Ontario and Quebec’s premiers faced public backlash for their comments suggesting that Canada does not have a systemic racism problem like the U.S. Between the two of them, only Ontario’s premier, Doug Ford, retracted his statement. Speakers at an anti-racism demonstration in Quebec criticized Premier Francois Legault for downplaying the problem.
The premiers’ comments reflect a misconception that runs through the veins of Canadian society. Canadians have a history of presenting themselves as “less racist” than the U.S., but systemic racism is as old as Canada itself.
The country was established by French and British nationals who colonized what many Indigenous groups called Turtle Island, now known as North America. After Canada became recognized as a nation by British standards in 1867, nearly 100 years of discriminatory immigration selection would follow. The type of discrimination would reflect the zeitgeist of the white, Christian inhabitants and the government in power at the time.
Though the shift to a points-based system in 1967 is often cited as the point where discriminatory policies in Canadian immigration selection were retired, momentum actually began in 1962 under immigration minister Ellen Fairclough.
“The Immigration Act and Regulations [prior to 1962] provided grounds of refusal on the basis of nationality, race and the inability of certain people from certain social backgrounds to establish themselves successfully in Canada,” said Robert Vineberg, retired senior public servant and Canadian immigration historian who wrote a chapter on Fairclough in the book, Reassessing the Rogue Tory: Canadian Foreign Relations in the Diefenbaker Era.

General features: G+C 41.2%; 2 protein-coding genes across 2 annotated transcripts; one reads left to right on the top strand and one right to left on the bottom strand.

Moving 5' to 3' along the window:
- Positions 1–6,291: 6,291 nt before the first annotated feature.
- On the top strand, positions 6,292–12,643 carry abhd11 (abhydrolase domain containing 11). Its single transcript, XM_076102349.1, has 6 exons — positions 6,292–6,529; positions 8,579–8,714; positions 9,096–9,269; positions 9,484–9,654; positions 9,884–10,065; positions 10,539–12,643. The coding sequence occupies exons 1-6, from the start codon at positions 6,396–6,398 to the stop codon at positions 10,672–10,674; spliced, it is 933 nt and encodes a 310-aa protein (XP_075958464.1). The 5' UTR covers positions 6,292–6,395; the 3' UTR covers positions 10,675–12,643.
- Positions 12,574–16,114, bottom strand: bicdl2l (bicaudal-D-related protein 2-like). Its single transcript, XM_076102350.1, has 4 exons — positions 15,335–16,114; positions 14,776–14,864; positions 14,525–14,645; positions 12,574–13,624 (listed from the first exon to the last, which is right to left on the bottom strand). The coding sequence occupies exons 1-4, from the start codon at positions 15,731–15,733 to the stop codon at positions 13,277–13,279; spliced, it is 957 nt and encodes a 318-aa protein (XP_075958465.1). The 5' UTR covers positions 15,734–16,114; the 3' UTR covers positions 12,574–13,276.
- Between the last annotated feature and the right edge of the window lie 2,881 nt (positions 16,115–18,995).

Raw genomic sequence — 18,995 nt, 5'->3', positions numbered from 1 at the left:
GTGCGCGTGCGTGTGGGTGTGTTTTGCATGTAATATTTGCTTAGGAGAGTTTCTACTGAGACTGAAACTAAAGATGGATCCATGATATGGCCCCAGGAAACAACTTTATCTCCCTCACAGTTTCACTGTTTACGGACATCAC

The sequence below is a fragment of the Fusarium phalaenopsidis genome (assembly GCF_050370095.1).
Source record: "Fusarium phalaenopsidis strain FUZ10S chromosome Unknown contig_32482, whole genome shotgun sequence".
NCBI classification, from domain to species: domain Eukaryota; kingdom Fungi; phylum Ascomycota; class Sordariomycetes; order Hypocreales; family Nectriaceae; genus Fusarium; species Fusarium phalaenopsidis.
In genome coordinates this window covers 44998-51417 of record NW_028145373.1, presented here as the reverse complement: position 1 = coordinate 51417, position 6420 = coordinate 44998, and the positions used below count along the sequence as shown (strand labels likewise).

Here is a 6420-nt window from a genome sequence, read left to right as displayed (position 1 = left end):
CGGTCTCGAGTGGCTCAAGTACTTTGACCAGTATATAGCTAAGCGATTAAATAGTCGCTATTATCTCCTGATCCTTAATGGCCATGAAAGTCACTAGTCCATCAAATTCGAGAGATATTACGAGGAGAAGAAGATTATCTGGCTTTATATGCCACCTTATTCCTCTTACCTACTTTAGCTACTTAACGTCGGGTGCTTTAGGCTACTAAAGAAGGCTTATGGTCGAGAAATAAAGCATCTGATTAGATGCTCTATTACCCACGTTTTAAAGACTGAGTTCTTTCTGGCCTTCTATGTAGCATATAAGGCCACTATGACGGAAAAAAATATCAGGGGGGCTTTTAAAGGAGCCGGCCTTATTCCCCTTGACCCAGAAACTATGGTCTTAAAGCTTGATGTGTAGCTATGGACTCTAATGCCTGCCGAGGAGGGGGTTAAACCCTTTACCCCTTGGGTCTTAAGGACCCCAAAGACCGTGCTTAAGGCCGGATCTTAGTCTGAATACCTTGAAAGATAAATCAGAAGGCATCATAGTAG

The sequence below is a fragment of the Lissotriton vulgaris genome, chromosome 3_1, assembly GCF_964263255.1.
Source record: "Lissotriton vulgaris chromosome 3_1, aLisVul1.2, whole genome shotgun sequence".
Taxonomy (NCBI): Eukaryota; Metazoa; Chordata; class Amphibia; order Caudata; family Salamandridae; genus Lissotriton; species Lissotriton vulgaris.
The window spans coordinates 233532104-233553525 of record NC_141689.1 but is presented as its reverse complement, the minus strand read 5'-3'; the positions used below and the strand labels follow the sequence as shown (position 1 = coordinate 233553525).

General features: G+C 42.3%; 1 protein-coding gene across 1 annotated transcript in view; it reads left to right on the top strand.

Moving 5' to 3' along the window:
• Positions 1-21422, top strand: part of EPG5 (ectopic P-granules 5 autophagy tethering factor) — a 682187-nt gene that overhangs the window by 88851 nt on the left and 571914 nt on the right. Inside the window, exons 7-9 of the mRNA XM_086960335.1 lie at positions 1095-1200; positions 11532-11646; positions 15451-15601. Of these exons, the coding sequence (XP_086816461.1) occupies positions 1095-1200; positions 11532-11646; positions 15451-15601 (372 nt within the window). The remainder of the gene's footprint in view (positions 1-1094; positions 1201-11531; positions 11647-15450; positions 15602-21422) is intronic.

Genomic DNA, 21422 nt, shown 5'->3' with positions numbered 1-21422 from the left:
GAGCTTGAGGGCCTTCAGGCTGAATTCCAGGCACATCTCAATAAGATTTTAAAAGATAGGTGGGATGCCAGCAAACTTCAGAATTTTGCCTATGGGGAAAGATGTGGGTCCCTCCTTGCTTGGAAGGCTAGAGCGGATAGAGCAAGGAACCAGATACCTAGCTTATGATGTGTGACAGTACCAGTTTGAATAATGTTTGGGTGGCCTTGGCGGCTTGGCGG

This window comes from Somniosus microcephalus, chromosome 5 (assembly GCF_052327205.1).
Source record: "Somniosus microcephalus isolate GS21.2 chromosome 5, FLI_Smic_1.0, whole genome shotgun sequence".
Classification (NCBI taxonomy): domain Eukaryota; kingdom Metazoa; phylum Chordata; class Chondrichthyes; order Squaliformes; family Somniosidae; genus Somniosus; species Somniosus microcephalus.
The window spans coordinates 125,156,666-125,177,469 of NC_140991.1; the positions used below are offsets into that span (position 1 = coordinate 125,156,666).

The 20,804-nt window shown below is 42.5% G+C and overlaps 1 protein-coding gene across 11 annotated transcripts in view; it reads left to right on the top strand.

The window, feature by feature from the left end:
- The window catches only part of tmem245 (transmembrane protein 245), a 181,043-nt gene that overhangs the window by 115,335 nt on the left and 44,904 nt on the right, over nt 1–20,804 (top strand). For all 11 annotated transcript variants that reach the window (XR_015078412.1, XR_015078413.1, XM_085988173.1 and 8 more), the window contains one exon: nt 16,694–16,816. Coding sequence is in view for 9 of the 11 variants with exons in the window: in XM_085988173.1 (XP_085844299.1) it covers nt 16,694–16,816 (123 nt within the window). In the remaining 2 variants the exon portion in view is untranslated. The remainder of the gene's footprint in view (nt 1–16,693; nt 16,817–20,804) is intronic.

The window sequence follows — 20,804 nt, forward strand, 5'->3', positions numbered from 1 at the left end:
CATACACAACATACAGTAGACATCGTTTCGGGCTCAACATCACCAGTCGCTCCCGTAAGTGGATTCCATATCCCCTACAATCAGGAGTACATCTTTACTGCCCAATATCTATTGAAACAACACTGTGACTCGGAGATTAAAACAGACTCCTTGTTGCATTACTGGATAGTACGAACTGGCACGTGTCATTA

“It was a very discriminatory system.”
Canadian immigration without a points-based system
Canadian immigration between 1867 and 1962 encouraged western colonization by pandering to old commonwealth countries and the U.S. This resulted in various ethnic groups being explicitly excluded, and furthered the genocide of Indigenous people.
So-called “Asiatic” countries were often the targets of restrictions. Chinese people were banned between 1923 and 1947, and before that they were the only ethnic group to be required to pay a “head tax” for entry to Canada. In 1911, an Order-in-Council was put forward to stop the immigration of Black people who were deemed “unsuitable for climate and requirements of Canada.” The instructions were for immigration inspectors and medical aids to stop Black people from entering Canada based on “medical” grounds.
These are not the only discriminatory bans put in place. Immigration policies during World War I and World War II imposed disproportionate regulations against nationals of “enemy” countries. During the Second World War, political refugees from Germany were often unable to navigate Canadian immigration policies, and consequently turned away.
Social change began stirring in postwar times. The economy was seeing an upturn and Canada sought labour, specifically from European countries, to help support economic growth.
A number of external and internal pressures went into play. Immigrants and their children within Canada were calling for the end of racial and ethnic discrimination against them.
Canada was also starting to look hypocritical within the British Commonwealth for opposing apartheid in South Africa, while still upholding “White Canada” immigration policies.
The start of change
Ellen Fairclough was the first woman ever appointed to the Canadian Cabinet in 1957 after seven years in the House of Commons. She became the immigration minister the following year under former Prime Minister John Diefenbaker. Vineberg described her as an advocate for eliminating discrimination during her time in Parliament.